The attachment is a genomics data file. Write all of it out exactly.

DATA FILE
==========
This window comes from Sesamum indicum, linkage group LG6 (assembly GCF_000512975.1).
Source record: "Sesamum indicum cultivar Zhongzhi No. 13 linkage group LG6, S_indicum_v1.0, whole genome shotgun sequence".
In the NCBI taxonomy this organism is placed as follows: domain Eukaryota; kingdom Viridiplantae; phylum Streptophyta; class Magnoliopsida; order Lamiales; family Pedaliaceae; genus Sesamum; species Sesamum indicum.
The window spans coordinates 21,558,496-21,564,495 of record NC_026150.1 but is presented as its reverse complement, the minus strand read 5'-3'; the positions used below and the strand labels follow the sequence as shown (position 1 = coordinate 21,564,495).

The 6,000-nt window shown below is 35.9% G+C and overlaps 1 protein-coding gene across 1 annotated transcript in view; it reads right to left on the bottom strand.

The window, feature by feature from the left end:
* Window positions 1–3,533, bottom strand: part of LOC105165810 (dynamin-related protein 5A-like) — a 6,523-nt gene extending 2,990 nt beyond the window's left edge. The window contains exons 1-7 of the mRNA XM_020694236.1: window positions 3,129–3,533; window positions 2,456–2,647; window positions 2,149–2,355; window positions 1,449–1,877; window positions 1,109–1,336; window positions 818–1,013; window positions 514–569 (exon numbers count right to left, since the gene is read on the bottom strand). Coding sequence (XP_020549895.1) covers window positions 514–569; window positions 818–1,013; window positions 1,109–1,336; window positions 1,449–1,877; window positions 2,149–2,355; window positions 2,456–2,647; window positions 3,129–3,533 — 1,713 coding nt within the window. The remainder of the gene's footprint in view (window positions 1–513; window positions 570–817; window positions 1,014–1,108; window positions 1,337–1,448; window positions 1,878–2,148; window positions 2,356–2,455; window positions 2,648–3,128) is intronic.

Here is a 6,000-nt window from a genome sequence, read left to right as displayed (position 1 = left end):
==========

This window comes from Sesamum indicum, linkage group LG6 (assembly GCF_000512975.1).
Source record: "Sesamum indicum cultivar Zhongzhi No. 13 linkage group LG6, S_indicum_v1.0, whole genome shotgun sequence".
In the NCBI taxonomy this organism is placed as follows: domain Eukaryota; kingdom Viridiplantae; phylum Streptophyta; class Magnoliopsida; order Lamiales; family Pedaliaceae; genus Sesamum; species Sesamum indicum.
The window spans coordinates 21,558,496-21,564,495 of record NC_026150.1 but is presented as its reverse complement, the minus strand read 5'-3'; the positions used below and the strand labels follow the sequence as shown (position 1 = coordinate 21,564,495).

The 6,000-nt window shown below is 35.9% G+C and overlaps 1 protein-coding gene across 1 annotated transcript in view; it reads right to left on the bottom strand.

The window, feature by feature from the left end:
* Window positions 1–3,533, bottom strand: part of LOC105165810 (dynamin-related protein 5A-like) — a 6,523-nt gene extending 2,990 nt beyond the window's left edge. The window contains exons 1-7 of the mRNA XM_020694236.1: window positions 3,129–3,533; window positions 2,456–2,647; window positions 2,149–2,355; window positions 1,449–1,877; window positions 1,109–1,336; window positions 818–1,013; window positions 514–569 (exon numbers count right to left, since the gene is read on the bottom strand). Coding sequence (XP_020549895.1) covers window positions 514–569; window positions 818–1,013; window positions 1,109–1,336; window positions 1,449–1,877; window positions 2,149–2,355; window positions 2,456–2,647; window positions 3,129–3,533 — 1,713 coding nt within the window. The remainder of the gene's footprint in view (window positions 1–513; window positions 570–817; window positions 1,014–1,108; window positions 1,337–1,448; window positions 1,878–2,148; window positions 2,356–2,455; window positions 2,648–3,128) is intronic.

Here is a 6,000-nt window from a genome sequence, read left to right as displayed (position 1 = left end):